Localisation / Localization in C# ASP.NET

Localisation is something that naturally forms the part of a websites life as it grows & develops. With things like language packs, currency & date formats specific to a user’s locale, a site can reach a far wider audience than it could using the standard en-us interface. 

However it’s not just for those of us who want to make a localised site. You can (and should) also use this method to replace the text for all your labels on your site. This way, you further split out the design from the code of your website. 

.NET makes this process very easy indeed, and with a little bit of forward planning today, you can save yourself an expensive redevelopment task in the future to get your site working across borders. 

Localising your site based on the method I’m going to describe has a number of failsafe features: 

  • If the key doesn’t exist in your resource file, then it will return the key as the value. Hence if you send down “Welcome to my site” as the key, which isn’t found, it will then render this as the value.
  • If the resource file doesn’t exist for the locale of the user, the system will default to the fallback resx defined in the Translate.message class.
  • Once implemented, you can simply add more resx’s to the resource project (ie support more languages), without having to write a single additional line of code!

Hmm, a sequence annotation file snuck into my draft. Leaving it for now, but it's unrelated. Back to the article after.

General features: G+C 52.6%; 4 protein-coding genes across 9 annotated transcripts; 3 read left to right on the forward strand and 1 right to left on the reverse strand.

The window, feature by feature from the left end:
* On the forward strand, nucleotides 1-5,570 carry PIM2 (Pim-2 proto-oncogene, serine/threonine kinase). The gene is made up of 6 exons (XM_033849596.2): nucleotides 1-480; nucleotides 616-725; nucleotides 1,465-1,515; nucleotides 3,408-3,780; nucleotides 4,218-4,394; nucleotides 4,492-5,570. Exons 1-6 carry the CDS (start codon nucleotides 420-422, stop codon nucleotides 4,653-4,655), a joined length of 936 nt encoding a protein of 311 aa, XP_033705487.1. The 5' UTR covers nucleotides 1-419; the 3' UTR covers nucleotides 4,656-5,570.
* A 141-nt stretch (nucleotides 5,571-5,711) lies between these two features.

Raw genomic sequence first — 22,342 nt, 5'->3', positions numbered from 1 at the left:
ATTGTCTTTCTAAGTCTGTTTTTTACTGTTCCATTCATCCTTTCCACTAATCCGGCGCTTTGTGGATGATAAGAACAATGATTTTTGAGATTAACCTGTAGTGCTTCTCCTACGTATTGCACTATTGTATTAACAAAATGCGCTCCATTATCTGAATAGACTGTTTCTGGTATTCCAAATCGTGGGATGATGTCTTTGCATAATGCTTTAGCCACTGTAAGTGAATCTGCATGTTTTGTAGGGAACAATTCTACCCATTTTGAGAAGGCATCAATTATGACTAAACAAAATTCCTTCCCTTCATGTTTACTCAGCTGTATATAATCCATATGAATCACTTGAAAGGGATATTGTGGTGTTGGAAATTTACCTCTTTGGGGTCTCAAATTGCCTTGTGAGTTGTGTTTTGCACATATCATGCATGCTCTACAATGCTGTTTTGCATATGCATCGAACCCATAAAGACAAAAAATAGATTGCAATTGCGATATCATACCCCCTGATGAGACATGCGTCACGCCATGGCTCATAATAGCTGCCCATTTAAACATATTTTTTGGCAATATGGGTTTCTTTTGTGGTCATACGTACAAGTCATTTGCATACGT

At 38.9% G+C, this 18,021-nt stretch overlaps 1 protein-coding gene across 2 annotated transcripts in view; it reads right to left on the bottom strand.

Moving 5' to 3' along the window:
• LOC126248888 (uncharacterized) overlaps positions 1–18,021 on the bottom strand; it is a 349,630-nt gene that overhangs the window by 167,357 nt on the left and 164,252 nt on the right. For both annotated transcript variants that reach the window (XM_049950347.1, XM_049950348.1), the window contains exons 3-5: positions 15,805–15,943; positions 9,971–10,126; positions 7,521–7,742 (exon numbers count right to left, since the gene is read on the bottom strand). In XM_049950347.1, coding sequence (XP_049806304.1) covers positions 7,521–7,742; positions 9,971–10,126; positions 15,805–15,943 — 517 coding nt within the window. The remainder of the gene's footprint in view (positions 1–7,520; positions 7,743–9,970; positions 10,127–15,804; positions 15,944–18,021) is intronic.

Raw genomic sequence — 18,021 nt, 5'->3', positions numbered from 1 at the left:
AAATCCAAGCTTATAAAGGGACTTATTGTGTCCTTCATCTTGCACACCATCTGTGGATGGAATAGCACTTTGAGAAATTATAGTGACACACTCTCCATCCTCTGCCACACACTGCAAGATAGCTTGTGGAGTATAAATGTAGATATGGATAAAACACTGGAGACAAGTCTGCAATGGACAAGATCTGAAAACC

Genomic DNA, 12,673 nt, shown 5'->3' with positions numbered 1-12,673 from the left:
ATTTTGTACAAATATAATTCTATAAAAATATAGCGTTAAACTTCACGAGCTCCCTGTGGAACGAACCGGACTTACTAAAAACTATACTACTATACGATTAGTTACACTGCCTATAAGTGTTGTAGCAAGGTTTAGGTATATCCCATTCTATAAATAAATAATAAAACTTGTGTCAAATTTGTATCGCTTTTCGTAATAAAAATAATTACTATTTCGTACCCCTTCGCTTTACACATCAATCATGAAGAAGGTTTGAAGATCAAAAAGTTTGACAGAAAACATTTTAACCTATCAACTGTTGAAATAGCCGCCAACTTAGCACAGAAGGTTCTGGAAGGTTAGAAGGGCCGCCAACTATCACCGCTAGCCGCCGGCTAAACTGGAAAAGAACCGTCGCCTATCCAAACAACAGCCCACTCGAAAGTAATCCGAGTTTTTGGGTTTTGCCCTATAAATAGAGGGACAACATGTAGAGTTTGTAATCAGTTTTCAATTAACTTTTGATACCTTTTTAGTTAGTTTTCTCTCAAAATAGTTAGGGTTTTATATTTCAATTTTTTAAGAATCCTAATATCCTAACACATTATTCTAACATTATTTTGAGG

In this example, I’m going to use the following locales: 

  • en-au (Australian English – my corner of the world)
  • zh-cn (PRC Chinese – what I’ve been studying for a few years)

This example also follows on in a sense from yesterday’s article on Embedded Web Resources, where we’ll be putting our language files inside a dll for safe keeping.  

The first thing you need to do is create two new resource files, embedding them in the resources dll, named according to their contents, ie: 

  • en-au.resx
  • zh-cn.resx

Resource files are simply an Xml file containing three columns – Name, Value and Comment. It pretty much acts like a Dictionary, where you have a Key field (Name), a Value field, but also a comment field should you feel the need to be a proactive documenter. 

Add a few entries your resource files. Mine ended up looking like this: 

 

As with most things code, making things simple & easy is the key. So you want to have a look at a quick way to retrieve values out of these resource files. 

The first thing you want to do on your website is determine what language the user’s browsing in. To do this, I’m going to create a “Translate.cs” class in my resources dll, and add the following: